File Photo of a China Southern Airbus A380 at Hong Kong. Image Courtesy of Maarten Visser via Flickr.
On Monday, several news outlets reported on a surprising rumor that has been in the pipeline for quite a few months now. According to the South China Morning Post, "The airline industry is bracing for the mainland's biggest carrier," referring to commercial aviation giant China Southern Airlines, "to pull out of one global alliance and join another in a move that could have a significant impact on Hong Kong's Cathay Pacific group."
Most large international carriers generally belong to one of three major alliances: Star Alliance, Oneworld, and Skyteam. Out of these three, Skyteam is the only alliance that contains two airlines from mainland China (China Eastern and China Southern), while Oneworld does not contain any airlines based in mainland China (except for Cathay Pacific, which is based in the special administrative region of Hong Kong, but for our purposes, we do not consider CX as a "true" mainland Chinese airline). It has been known that Oneworld has been lobbying for a mainland Chinese airline to join its ranks for quite a while, as it remains the only global alliance to not contain such a carrier.
The way I see it, China Southern's move from Skyteam to Oneworld is imminent. Earlier this year, Oneworld founding member American Airlines purchased a 2.76% stock, worth US $200 million. This deal would allow the American carrier to expand its presence in mainland China, by connecting passengers on American Airlines flights directly onto flights operated by China Southern. According to an airline spokesperson, the new partnership is "expected to provide continuous impetus for the company's long-term growth." Given the current circumstances of China Southern's partnership with American Airlines, its not surprising that they would like to expand their partnership under the same alliance. For now, a move to Oneworld seems highly likely, as even Delta Air Lines' Greater China Chief, Wong Hong, has stated that "I think we have to accept the reality. It is more for them to think through and decide," referring to China Southern Airlines. Now a new question remains: How will China Southern's move affect Cathay Pacific Airways, the only other Oneworld carrier based in China?
China Southern operates out of its hub in Guangzhou, Guangdong, which is surprisingly not far from Cathay Pacific's main hub, Hong Kong. The South China Morning Post has stated that, for Cathay Pacific, "remaining in Oneworld with China Southern would bring the two carriers’ home bases of Hong Kong and Guangzhou too close together, with destinations they serve overlapping and the airlines competing for the same pool of long-haul travelers." As such, Cathay Pacific, an airline that is already hitting major losses every quarter, cannot afford to compete with China Southern, as many travelers might prefer taking a nonstop flight directly into mainland China, instead of connecting in Hong Kong on Cathay's regional subsidiary, Cathay Dragon.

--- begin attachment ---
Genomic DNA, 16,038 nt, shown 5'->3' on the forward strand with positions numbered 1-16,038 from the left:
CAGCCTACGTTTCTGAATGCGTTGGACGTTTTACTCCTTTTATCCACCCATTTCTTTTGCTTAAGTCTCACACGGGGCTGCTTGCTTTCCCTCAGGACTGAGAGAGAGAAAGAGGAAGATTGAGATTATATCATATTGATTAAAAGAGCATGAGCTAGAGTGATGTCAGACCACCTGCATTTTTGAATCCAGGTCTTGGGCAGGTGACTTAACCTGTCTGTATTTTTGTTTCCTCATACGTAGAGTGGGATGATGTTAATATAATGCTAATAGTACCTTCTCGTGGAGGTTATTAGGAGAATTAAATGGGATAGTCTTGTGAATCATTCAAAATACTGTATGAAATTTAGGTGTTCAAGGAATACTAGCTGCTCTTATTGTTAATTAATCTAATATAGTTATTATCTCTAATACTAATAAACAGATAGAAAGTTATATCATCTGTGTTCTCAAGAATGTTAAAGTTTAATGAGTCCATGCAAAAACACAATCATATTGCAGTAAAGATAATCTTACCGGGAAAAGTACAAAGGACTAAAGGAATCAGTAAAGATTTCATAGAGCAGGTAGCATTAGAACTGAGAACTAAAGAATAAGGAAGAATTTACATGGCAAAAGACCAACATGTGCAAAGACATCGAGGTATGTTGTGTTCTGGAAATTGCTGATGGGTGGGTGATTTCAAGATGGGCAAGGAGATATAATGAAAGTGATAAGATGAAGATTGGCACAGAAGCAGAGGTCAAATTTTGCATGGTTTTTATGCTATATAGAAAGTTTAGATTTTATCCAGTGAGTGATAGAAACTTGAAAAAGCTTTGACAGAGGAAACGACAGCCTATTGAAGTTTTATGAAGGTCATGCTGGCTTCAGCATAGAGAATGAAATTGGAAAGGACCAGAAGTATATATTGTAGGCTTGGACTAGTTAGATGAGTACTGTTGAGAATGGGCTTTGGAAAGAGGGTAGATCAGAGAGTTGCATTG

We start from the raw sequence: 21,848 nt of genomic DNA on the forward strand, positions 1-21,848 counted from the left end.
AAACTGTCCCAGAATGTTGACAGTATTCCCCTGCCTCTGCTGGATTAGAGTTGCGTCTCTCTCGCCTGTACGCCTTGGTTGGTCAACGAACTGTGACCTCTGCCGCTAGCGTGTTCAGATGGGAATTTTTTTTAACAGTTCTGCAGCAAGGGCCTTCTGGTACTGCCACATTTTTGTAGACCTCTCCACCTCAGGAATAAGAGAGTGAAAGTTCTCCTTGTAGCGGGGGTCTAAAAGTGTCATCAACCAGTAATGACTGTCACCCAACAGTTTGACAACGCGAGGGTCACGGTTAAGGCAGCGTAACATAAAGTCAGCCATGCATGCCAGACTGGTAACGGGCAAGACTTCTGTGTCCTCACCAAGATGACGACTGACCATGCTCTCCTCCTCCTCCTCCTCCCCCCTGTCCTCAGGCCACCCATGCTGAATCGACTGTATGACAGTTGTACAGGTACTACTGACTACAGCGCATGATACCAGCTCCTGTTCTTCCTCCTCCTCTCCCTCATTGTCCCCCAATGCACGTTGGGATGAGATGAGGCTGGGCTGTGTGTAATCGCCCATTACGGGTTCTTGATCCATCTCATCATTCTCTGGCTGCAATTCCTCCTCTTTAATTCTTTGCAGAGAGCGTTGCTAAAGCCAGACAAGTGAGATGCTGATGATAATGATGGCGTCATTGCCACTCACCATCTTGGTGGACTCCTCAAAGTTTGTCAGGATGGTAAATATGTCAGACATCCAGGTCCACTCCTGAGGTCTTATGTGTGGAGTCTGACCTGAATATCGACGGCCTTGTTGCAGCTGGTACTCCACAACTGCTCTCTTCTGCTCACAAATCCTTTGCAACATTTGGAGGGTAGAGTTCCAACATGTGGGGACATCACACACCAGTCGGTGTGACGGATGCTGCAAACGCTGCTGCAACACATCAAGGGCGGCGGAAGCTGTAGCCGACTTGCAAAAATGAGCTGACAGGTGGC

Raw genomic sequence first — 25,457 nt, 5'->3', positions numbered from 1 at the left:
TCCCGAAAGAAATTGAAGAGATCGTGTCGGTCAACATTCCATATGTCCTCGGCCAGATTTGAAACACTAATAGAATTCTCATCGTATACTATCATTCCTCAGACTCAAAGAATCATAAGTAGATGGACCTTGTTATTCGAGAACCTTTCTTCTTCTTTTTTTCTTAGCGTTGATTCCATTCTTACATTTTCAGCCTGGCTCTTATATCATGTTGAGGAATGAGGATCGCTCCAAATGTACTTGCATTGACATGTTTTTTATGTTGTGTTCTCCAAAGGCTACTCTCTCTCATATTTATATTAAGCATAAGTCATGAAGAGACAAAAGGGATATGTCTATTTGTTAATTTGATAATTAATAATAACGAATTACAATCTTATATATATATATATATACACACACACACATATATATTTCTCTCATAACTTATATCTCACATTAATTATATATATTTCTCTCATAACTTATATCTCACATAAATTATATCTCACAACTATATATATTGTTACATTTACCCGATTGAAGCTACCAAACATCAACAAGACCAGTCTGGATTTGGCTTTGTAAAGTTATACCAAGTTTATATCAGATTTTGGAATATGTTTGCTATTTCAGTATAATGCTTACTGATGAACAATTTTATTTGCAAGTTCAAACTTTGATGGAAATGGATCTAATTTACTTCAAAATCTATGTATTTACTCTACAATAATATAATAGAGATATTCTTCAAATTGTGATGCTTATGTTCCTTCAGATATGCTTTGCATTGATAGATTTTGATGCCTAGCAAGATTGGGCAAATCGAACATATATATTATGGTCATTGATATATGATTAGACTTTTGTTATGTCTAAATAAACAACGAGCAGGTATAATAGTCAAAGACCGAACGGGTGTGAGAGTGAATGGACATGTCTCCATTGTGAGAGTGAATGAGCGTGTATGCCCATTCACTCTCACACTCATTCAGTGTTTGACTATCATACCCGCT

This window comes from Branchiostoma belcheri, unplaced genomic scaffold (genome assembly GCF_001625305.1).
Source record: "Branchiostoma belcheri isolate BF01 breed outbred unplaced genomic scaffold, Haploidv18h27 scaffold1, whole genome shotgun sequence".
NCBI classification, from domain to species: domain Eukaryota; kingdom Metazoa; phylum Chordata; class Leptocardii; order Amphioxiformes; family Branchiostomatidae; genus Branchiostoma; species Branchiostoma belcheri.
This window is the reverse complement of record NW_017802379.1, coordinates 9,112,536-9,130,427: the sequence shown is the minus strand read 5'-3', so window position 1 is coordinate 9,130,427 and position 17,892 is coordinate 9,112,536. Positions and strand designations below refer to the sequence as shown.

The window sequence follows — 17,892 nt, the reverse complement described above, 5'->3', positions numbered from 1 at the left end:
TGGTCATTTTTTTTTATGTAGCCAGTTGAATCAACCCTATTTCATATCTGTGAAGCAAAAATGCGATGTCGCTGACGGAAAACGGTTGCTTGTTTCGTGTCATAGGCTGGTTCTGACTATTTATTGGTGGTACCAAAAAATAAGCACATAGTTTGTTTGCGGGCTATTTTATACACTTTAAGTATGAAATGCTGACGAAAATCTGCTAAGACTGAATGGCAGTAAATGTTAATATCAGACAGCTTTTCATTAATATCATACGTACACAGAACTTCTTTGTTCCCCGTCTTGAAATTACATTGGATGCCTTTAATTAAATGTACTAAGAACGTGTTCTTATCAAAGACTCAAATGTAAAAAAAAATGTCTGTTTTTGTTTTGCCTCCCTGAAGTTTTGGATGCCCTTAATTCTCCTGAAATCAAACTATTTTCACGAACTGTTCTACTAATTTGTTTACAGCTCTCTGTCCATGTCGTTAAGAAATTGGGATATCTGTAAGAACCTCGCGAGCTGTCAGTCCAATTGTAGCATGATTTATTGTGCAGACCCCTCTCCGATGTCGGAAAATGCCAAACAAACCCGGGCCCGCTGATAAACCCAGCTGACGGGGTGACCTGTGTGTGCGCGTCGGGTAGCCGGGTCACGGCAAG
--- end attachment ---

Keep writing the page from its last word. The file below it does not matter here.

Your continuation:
If Cathay Pacific is forced to switch alliances, its most likely pick would be Star Alliance. Air China, a member of Star Alliance, currently holds a 30% share in Cathay Pacific. Joining Star Alliance would allow Cathay to be a close partner of Air China, allowing passengers to connect onto more flights into mainland China, as well as to destinations currently not served by Cathay Dragon. In addition, Cathay Pacific has recently strengthened partnerships with Lufthansa and Air New Zealand, both members of Star Alliance. However, it is not uncommon for airlines to have other airlines as partners in addition to their alliance partners.
Despite these rumors, it is unlikely for China Southern to leave Skyteam and join Oneworld in the near future. Tan Wangeng, China Southern's President, has declined to comment on the aforementioned matters, describing its possible alliance switch as a "sensitive topic." Furthermore, Oneworld CEO Rob Gurney has dismissed plans of China Southern requesting membership in Oneworld. Cathay Pacific also said in a statement that it was "committed to Oneworld" and is "proud to be a founding member" of the alliance, signifying that any significant alliance switch is currently unlikely.
No matter the outcome, any alliance switch between airlines represents a "very emotional" issue for passengers, according to Torbjorn Karlsson, a senior client partner at recruiting firm Korn Ferry's civil aviation practice in Singapore. That's because global alliances "give passengers more choices - both in terms of destinations and fares - and increase an airline’s top line and bottom line simultaneously," according to Karlsson.
What are your thoughts on the rumor of China Southern joining Oneworld and Cathay Pacific joining Star Alliance?